As home prices continue to soar, homeowners are now sitting on a record $ 22.7 trillion in equity, the highest amount since data was first recorded in 1945 , according to a LendingTree report. The publication conducted a survey that found that while people haven’t leveraged too much home equity these days, it wouldn’t have a noticeable impact on their credit scores.
According to LendingTree, more than 1,500 home equity loan applications in 40 of the nation’s largest metropolitan areas surveyed had a relatively small impact on their credit rating. In addition, these downgrades in borrower credit scores typically rebound in less than a year.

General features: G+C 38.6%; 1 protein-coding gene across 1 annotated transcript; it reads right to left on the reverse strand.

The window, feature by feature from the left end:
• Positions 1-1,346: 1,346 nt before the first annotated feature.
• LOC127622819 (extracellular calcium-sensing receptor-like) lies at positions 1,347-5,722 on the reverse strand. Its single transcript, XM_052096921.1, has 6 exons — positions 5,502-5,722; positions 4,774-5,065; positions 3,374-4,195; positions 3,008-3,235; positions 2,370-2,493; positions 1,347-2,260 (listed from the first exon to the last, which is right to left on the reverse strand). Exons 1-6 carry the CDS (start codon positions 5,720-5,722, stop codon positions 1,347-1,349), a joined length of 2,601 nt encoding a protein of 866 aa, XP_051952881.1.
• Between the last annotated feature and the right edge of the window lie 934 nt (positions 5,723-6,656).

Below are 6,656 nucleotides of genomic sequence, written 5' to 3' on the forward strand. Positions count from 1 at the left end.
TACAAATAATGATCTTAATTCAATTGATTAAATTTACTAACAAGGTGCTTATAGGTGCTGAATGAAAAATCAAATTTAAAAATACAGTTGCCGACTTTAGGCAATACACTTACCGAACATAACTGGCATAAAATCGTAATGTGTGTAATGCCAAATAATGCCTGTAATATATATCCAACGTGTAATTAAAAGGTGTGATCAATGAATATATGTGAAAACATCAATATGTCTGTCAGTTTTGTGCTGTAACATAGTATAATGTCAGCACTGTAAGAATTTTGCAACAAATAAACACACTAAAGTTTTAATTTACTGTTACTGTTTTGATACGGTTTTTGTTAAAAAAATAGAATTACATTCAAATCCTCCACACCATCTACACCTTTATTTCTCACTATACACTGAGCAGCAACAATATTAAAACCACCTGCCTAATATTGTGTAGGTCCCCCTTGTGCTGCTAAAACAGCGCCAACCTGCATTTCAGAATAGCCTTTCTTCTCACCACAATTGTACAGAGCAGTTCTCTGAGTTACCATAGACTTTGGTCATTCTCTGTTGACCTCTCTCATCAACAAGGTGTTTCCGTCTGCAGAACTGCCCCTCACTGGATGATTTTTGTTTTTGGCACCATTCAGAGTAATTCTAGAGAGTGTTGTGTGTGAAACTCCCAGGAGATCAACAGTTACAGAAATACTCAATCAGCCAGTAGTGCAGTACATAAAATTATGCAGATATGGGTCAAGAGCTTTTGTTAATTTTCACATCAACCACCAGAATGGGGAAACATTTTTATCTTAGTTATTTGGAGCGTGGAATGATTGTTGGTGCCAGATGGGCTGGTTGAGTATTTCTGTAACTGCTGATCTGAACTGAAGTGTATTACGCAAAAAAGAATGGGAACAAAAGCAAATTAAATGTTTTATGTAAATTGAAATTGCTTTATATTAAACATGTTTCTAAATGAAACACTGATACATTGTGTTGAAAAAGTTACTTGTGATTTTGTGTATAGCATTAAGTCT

“Borrowers in the 40 subways analyzed in the LendingTree study saw an average drop of 17.5 points in their credit score in the months following a home equity loan,” according to the survey results. “At the high end, the scores are down about 26 points in Orlando, Fla., And at the bottom, they are down just under 9 points in Kansas City, Missouri.”
When it comes to how quickly ratings rebounded, the survey found that credit scores typically reversed in 96 days on average, from their lowest point to pre-loan levels. Residents of Austin, Texas saw their credit scores rebound the fastest with a 70.5-day delay. Meanwhile, borrowers in Memphis, TN had the longest payback time of 127.9 days, according to the report.